COMPLEMENT: 22 (1958)
ARMAMENT: 1 3"/27 (1927); in WWII two depth charge racks were added
This class of vessels was one of the most useful and long- lasting in Coast Guard service with 16 cutters still in use in the 1960s. The last to be decommissioned from active service was the Morris in 1970; the last in actual service was the Cuyahoga, which sank after an accidental collision in 1978. They were designed for trailing the "mother ships" along the outer line of patrol during Prohibition. They were constructed at a cost of $63,173 each. They gained a reputation for durability that was only enhanced by their re-engining in the late 1930’s; their original 6-cylinder diesels were replaced by significantly more powerful 8-cylinder units that used the original engine beds and gave the vessels 3 additional knots. All served in World War II, but two, the Jackson and Bedloe, were lost in a storm in 1944. Ten were refitted as buoy tenders during the war and reverted to patrol work afterward.
The Kimball was built by the American Brown Boveri Electric Corporation in Camden, New Jersey. She was commissioned on 7 May 1927 and was initially stationed at Norfolk, Virginia, arriving there on 13 May 1927. On 31 March 1928 she was transferred to Fernandina, Florida where she remained for nearly five years. Then on 1 May 1933 she moved to a homeport at Pascagoula, Mississippi.
On 14 November 1938 Coast Guard Headquarters ordered the cutter decommissioned for transfer to the U.S. Maritime Service. On 30 December 1938 she was decommissioned at the Coast Guard Yard and was recommissioned and assigned to duty with the U.S. Maritime Service on 18 May 1939, with a permanent station at Hoffman Island, New York.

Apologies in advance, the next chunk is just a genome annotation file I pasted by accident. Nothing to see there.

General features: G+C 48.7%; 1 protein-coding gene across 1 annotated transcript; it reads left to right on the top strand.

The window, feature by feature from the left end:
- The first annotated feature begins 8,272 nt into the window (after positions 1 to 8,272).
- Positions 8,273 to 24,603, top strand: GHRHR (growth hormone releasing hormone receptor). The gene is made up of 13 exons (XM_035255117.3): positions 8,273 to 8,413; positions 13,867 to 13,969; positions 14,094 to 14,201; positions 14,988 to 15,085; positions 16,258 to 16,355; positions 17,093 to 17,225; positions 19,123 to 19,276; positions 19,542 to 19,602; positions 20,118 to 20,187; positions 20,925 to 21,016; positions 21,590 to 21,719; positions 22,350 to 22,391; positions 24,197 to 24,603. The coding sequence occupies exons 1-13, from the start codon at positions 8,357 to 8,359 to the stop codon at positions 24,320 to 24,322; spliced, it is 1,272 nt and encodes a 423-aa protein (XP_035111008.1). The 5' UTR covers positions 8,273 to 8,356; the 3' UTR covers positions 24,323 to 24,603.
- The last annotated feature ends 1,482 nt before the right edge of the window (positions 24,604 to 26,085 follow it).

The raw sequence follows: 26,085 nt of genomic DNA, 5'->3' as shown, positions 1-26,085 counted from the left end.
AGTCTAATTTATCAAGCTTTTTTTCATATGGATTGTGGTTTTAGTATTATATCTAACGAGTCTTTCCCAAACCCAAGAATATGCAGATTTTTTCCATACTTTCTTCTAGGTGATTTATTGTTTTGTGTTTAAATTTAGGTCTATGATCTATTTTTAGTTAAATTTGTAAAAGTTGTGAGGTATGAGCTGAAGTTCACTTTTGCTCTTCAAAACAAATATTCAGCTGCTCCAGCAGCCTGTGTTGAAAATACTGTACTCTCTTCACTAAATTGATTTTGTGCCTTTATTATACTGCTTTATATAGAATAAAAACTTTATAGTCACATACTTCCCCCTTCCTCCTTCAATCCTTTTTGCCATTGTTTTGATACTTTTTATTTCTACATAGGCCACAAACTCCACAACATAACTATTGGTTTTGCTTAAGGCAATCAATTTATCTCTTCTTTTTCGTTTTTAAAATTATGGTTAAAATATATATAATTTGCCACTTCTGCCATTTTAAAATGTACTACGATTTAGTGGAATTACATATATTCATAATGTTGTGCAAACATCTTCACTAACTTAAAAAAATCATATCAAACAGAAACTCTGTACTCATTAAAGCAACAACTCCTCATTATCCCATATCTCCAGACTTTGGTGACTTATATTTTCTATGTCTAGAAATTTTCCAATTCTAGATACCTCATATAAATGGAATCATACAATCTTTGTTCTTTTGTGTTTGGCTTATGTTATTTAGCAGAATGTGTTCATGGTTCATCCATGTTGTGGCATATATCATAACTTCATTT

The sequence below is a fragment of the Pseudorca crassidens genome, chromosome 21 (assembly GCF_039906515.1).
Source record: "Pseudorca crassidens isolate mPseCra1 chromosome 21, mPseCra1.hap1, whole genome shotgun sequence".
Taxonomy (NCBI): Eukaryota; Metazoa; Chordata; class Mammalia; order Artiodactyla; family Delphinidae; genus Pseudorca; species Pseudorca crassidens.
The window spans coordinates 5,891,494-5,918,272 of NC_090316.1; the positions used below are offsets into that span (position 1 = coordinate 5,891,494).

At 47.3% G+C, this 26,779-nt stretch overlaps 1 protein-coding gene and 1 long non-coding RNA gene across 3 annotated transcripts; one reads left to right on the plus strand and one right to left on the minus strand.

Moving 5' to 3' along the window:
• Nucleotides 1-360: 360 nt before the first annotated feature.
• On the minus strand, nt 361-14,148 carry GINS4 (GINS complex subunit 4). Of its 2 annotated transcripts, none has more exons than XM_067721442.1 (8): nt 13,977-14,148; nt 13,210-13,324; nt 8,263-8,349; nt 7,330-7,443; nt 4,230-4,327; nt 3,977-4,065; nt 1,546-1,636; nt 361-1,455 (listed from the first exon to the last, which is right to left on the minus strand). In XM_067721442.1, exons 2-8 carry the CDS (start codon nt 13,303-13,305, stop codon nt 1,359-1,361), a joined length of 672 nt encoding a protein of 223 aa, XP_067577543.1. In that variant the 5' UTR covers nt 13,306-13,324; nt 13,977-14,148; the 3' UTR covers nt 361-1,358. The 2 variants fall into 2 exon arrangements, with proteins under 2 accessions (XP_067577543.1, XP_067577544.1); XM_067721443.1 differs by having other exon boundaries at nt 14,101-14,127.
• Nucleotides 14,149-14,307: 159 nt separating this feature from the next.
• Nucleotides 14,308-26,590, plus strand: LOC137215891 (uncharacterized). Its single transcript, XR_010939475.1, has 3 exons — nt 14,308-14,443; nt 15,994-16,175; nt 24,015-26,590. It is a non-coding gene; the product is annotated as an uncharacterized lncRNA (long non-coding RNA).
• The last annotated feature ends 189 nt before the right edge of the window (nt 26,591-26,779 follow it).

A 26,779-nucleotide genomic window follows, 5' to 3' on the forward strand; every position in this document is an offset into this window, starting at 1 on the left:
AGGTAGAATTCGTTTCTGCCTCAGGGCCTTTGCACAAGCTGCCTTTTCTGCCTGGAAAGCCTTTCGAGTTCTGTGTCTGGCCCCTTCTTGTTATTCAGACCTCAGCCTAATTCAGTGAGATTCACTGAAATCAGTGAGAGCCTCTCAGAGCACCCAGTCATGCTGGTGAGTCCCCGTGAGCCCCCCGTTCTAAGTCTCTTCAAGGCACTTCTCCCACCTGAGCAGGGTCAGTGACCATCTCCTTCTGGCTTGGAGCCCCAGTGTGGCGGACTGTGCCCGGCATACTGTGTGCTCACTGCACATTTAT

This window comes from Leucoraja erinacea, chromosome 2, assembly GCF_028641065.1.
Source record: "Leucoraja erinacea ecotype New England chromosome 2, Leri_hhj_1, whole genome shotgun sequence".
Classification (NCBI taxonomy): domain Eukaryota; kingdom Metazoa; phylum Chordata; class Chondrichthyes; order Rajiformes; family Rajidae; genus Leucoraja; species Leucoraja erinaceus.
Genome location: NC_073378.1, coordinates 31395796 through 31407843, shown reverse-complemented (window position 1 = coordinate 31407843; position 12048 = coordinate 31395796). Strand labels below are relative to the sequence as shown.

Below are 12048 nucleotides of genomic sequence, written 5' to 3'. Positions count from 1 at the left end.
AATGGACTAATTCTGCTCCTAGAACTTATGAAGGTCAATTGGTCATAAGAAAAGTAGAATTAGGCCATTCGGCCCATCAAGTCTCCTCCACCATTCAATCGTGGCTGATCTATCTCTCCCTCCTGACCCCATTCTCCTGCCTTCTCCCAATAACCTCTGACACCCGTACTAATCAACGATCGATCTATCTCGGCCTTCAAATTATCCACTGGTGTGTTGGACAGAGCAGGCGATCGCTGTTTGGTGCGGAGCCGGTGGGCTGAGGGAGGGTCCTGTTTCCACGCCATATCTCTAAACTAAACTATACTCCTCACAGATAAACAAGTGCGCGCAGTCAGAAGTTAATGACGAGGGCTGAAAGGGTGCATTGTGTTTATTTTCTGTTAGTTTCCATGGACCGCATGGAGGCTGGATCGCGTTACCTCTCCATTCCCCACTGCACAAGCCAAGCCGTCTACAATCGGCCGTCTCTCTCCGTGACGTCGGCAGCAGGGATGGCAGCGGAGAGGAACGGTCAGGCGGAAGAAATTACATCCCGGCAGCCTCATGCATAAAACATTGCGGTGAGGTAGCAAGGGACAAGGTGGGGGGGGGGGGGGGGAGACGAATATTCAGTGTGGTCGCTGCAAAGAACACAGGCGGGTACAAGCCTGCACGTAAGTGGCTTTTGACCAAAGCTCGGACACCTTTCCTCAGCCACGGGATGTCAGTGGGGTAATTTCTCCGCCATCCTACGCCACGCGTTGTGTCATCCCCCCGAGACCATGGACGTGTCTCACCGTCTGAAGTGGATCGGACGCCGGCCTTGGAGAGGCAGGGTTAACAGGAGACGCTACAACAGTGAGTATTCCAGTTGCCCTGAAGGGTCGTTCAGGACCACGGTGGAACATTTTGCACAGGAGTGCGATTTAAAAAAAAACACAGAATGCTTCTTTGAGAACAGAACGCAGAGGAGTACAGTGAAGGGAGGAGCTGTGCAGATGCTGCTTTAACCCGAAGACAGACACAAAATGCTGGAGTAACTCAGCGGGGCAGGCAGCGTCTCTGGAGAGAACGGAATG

Returning to the Coast Guard on 18 May 1942, the cutters was assigned a homeport at New York City under the operational control of the District Coast Guard officer, Third Naval District. Following orders on 30 June 1942 assigning her to duty on the Eastern Sera Frontier her berth was moved to Stapleton, New York. She performed search and rescue, assistance, and escort work all along the Eastern seaboard throughout World War II.
She was at Two Harbors, Minnesota from 1946-47 and was placed in storage at Cleveland, Ohio, due to lack of personnel from 1947 to 1950. From 1950 to 1958 she served out of Ketchikan, Alaska. She served briefly in Venice, Louisiana in 1958 and spent her final years sailing from Brownsville, Texas. She was decommissioned in 1968.
Cutter History File. USCG Historian's Office, USCG HQ, Washington, D.C.
Donald Canney. U.S. Coast Guard and Revenue Cutters, 1790-1935. Annapolis, MD: Naval Institute Press, 1995.
Dictionary of American Naval Fighting Ships. Washington, DC: USGPO.
Robert Scheina. U.S. Coast Guard Cutters & Craft of World War II. Annapolis, MD: Naval Institute Press, 1982.
Robert Scheina. U.S. Coast Guard Cutters & Craft, 1946-1990. Annapolis, MD: Naval Institute Press, 1990.
U.S. Coast Guard. Record of Movements: Vessels of the United States Coast Guard: 1790 - December 31, 1933. Washington, DC: U.S. Government Printing Office, 1934; 1989 (reprint).